Antibiotic resistance a complex issue

News
Nov 25, 2013
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—Recognition of shared responsibilities between human and animal use needed

It’s been said that if someone thinks they understand antibiotic resistance, they don’t properly understand the issue. It’s just plain too complex.

Last week was Antibiotic Awareness Week in the U.S. and other countries. Of course, this meant a lot of attention was directed at the problem of antibiotic resistance. However, both an appeal from an international panel of experts, as well as the speakers of the recent antibiotic-focused convention stressed that the issue is a complicated one.

“Antibiotic resistance has been called the single most complex problem in public health,” said Dr. Nevil Speer, Co-chair of the National Institute for Animal Agriculture’s (NIAA’s) recent symposium, “Bridging the gap between animal health and human health.” Speer is also a professor at Western Kentucky University and Coordinator of the MA Leadership Dynamics Program in the department of agriculture.

While the symposium preceded Antibiotic Awareness Week, the awareness initiative was marked with a lengthy appeal from a group of experts commissioned by The Lancet, a medical journal. The scientists and topic experts who made up the Lancet commission called for global action on the issue of antibiotic resistance.

“The decreasing effectiveness of antibiotics in treating common infections has quickened in recent years,” wrote the commission in its article, “Antibiotic resistance—the need for global solutions.” It described humanity “at the dawn of a post-antibiotic era.”

“In high income countries, continued high rates of antibiotic use in hospitals, the community and agriculture have contributed to selection pressure that has sustained resistant strains, forcing a shift to more expensive and more broad-spectrum antibiotics. In low income and middle income countries, antibiotic use is increasing with rising incomes, high rates of hospitalization and high prevalence of hospital infections.”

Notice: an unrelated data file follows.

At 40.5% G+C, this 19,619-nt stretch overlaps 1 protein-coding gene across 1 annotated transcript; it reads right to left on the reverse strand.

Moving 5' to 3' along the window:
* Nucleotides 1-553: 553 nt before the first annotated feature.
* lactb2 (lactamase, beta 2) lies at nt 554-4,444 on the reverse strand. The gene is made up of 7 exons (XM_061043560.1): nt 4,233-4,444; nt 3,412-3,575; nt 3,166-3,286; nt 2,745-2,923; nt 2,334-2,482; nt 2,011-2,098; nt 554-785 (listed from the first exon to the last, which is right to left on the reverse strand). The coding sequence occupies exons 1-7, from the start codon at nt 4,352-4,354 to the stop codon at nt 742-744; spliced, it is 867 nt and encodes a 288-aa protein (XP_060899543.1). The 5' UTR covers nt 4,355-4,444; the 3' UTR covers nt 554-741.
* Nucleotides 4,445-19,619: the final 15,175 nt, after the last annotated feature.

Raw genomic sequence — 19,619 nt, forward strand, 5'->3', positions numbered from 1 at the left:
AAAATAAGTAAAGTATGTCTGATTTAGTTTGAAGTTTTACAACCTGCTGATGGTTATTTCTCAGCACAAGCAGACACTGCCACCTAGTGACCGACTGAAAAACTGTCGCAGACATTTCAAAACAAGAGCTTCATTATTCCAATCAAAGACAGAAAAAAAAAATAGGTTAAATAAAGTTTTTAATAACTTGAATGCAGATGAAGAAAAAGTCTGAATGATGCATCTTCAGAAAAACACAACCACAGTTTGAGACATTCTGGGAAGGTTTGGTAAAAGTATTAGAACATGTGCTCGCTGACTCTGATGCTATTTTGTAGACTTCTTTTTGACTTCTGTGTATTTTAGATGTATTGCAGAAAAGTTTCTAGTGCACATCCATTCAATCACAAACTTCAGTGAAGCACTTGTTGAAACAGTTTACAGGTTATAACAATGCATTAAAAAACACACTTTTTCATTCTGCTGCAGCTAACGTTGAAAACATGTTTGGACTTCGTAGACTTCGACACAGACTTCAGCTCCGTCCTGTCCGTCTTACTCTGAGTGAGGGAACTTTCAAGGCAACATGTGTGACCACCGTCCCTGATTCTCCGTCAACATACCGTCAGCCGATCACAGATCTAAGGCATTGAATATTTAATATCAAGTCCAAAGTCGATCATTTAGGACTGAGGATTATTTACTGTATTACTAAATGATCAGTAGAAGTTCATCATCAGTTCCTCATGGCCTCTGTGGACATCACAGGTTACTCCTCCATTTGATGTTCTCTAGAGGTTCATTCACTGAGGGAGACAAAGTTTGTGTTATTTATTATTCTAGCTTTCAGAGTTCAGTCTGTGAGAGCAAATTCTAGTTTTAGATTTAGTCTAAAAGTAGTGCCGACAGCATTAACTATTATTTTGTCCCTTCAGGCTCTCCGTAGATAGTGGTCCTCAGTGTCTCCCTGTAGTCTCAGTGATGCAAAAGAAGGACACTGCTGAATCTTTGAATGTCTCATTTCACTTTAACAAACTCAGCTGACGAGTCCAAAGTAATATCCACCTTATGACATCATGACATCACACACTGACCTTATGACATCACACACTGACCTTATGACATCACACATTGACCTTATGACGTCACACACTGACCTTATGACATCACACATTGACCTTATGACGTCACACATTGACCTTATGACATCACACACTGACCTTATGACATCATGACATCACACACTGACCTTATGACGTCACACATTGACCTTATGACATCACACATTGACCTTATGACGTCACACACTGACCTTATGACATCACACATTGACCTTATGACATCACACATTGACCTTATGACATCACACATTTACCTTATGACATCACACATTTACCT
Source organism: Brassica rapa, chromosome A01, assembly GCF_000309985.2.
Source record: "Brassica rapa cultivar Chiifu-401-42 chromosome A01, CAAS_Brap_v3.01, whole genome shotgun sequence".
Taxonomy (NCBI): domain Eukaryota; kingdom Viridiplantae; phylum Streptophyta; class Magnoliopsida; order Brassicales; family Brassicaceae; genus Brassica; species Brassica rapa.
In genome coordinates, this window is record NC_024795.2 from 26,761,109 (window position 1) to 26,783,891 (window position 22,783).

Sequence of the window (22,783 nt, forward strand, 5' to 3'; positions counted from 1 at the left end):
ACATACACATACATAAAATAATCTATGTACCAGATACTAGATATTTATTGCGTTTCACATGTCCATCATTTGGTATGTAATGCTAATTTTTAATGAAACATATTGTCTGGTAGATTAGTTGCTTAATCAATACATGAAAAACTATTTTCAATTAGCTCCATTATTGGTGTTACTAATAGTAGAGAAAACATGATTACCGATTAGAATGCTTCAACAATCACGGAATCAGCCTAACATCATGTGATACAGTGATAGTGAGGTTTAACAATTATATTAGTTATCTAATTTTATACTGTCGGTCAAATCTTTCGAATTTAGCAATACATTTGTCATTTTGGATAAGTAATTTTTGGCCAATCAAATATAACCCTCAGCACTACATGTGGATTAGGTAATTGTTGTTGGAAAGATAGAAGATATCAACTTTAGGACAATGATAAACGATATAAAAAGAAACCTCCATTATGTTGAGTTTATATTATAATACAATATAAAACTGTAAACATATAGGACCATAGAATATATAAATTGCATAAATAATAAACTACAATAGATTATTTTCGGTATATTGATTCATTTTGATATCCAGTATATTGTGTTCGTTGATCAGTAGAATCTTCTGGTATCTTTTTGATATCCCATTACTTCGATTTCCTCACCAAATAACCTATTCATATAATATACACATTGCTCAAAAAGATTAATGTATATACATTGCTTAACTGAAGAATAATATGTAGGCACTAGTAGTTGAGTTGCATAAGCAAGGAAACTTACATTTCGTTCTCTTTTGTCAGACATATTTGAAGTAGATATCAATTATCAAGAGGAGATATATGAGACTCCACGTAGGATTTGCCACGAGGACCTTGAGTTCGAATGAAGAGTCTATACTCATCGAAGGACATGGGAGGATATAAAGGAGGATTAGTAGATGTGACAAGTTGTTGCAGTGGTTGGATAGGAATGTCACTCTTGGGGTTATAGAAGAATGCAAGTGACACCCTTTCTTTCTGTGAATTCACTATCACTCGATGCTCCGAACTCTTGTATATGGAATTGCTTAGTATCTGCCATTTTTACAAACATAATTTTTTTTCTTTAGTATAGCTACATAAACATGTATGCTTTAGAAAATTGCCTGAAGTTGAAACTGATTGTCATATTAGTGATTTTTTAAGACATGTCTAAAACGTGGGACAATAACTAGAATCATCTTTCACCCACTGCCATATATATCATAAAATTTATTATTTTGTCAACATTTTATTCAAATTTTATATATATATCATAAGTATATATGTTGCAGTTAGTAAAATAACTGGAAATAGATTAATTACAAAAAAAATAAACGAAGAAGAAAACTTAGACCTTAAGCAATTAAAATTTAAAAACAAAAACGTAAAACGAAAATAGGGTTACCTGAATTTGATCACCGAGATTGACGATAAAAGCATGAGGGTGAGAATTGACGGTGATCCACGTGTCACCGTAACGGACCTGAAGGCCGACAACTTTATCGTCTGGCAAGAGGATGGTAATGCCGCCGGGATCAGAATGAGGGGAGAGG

Agriculture’s involvement

Though the mention of agricultural use is early on, the commission focused its attentions first on the rise of antibiotic use in humans. Occasional mentions of agriculture surface in sections dealing with human use, but it is not until part four of the appeal (out of eight total, and the last of the “problem” sections) that antibiotic use in animals was addressed. The commission again acknowledged the problem of complexity.

“Use of antibiotics in animals and its potential effect on human health has been a controversy for at least half a century, presently fueled by the crisis of resistance. Predictably, the debate is polarized.

Results of scientific studies have sometimes been conflicting, which is confusing for readers unfamiliar with the context.”

The commission’s appeal included one such example of conflicting scientific claims. At one point the commission claims, “There is little separation of the types of antibiotic used in human beings and animals.” Yet numerous scientific groups speaking on behalf of animal agriculture all but yell themselves hoarse pointing out the opposite.

Dr. Richard Raymond, former Under Secretary of USDA’s Food Safety Inspection Service, is one such individual. He has a long history of being outspoken on the topic of exactly how much human and animal antibiotic use overlaps.